When Joseph M. Mattone Sr.’s grandparents arrived in New York from Italy after the American Civil War in 1875, it was with the hope of a better life for their children and generations of their family to come.

Mattone’s father was forced into adulthood at a young age, and therefore developed a strong work ethic that was passed down to his children.

It was this work ethic, coupled with a dedication to education, that provided the foundation for Mattone’s successful career.

Born in the height of the Great Depression in 1931, Mattone worked his way through New York City’s public school system and eventually landed at St. John’s University, where he earned his undergraduate and law degrees.

“I’ve known Joe Mattone since I met him in grammar school,” said former Governor Mario Cuomo. “He was a quiet, hardworking and highly intelligent student, who has grown steadily in those directions ever since. His intelligence and hard work made him an extremely successful entrepreneur, helping his family flourish and do well. Joe also shared his success and other good fortunes with many of his friends and his numerous great causes. He is still shy, with a sense of humor and humility that has made him popular with hundreds of people. He is Queens’ ‘Person of the Year,’ but for many of us, his close friends, and those hundreds of people who know him too, Joe will continue and always be ‘Person of the Year’ for years to come.”

Opening his first law office, located in a home built by his maternal grandfather in the Greenpoint section of Brooklyn, Mattone served as legal counsel for various local businesses.

“My father was the only one in his family to graduate from college and law school,” said Mattone’s son, Michael X. Mattone, chief financial officer of the Mattone Group. “All of that was made possible by the sacrifices of his parents and his siblings, all of whom took jobs at young ages to help with the family’s finances. My father was the baby and it was incredibly important to them that he achieve his goals.”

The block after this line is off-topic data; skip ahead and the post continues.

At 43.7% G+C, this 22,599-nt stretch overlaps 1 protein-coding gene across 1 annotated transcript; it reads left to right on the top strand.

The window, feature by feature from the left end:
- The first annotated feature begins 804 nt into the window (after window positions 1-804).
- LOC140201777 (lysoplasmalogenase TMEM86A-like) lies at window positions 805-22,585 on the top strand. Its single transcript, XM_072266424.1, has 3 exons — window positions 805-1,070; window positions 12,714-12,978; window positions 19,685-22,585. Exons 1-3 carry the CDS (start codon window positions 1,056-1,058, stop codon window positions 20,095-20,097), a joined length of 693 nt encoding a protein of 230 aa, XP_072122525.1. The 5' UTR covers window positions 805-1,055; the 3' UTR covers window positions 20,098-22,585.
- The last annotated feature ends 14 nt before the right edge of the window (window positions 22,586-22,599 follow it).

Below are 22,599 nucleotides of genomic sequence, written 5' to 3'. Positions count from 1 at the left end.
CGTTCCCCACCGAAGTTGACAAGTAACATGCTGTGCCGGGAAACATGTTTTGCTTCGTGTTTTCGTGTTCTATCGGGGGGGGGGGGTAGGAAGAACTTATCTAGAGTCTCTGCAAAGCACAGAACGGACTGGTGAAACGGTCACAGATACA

Mattone’s real estate development career began in 1955. At the urging of his older brother, Carl, Mattone had earned his Certificate of Appraisal at Columbia and took his first steps into the real estate industry by working on the trial of condemnation issues in both Brooklyn and Queens.

With wife Mary Ann and Pope Benedict after mass at the Vatican.

A very successful endeavor, this work got Mattone noticed by the major real estate developers he was representing at the time. These developers retained Mattone’s legal counsel to negotiate leases purchased on their behalf. For Mattone, what would become a lifelong passion for and commitment to real estate development was born.

Throughout the 1950s and 1960s, Mattone worked on developing over 1 million square feet of commercial and industrial properties in Brooklyn and Queens.

By 1962, the young mogul branched out and began to develop real estate on his own. Some of his earliest independent endeavors included the development of service stations and fast food locations. He built and leased facilities to McDonald’s, Burger King, Texaco, Exxon and Mobil. In addition, Mattone built for and leased to Chemical Bank and Home Federal Savings and Loan.

                        Yearbook photo from St. John’s